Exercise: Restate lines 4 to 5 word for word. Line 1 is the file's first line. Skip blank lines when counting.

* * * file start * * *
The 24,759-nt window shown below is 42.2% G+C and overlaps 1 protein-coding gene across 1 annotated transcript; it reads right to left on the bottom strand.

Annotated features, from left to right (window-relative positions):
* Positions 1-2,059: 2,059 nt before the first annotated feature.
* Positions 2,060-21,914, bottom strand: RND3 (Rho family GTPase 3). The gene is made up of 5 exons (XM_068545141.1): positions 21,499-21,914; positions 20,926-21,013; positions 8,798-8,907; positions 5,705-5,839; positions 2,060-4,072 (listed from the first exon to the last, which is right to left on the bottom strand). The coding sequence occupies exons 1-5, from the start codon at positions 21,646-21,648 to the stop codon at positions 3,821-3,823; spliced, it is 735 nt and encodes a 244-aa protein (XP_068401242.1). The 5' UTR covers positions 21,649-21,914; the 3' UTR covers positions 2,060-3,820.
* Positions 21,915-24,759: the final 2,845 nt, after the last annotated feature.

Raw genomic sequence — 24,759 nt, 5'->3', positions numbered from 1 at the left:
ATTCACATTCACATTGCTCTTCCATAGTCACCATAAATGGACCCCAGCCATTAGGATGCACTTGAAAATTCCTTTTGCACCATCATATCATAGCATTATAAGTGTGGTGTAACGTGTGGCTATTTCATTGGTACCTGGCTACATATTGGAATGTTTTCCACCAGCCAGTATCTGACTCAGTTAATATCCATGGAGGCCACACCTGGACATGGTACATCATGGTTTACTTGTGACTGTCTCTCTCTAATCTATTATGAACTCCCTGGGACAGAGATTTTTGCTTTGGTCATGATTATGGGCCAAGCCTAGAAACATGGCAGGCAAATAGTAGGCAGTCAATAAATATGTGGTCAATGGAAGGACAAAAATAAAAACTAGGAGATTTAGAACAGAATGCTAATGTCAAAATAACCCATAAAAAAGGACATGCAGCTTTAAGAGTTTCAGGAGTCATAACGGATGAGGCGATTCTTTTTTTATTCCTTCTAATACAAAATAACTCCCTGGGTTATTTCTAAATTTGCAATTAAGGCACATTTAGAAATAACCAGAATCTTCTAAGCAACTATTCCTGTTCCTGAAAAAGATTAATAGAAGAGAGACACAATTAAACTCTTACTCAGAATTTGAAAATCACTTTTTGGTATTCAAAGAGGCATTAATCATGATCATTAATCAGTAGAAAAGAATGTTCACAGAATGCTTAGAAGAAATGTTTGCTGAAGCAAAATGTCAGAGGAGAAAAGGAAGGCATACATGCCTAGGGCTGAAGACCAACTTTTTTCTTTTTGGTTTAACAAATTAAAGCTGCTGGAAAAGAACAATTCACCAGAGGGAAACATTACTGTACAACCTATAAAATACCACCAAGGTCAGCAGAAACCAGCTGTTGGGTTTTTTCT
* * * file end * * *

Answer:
* Positions 2,060-21,914, bottom strand: RND3 (Rho family GTPase 3). The gene is made up of 5 exons (XM_068545141.1): positions 21,499-21,914; positions 20,926-21,013; positions 8,798-8,907; positions 5,705-5,839; positions 2,060-4,072 (listed from the first exon to the last, which is right to left on the bottom strand). The coding sequence occupies exons 1-5, from the start codon at positions 21,646-21,648 to the stop codon at positions 3,821-3,823; spliced, it is 735 nt and encodes a 244-aa protein (XP_068401242.1). The 5' UTR covers positions 21,649-21,914; the 3' UTR covers positions 2,060-3,820.
* Positions 21,915-24,759: the final 2,845 nt, after the last annotated feature.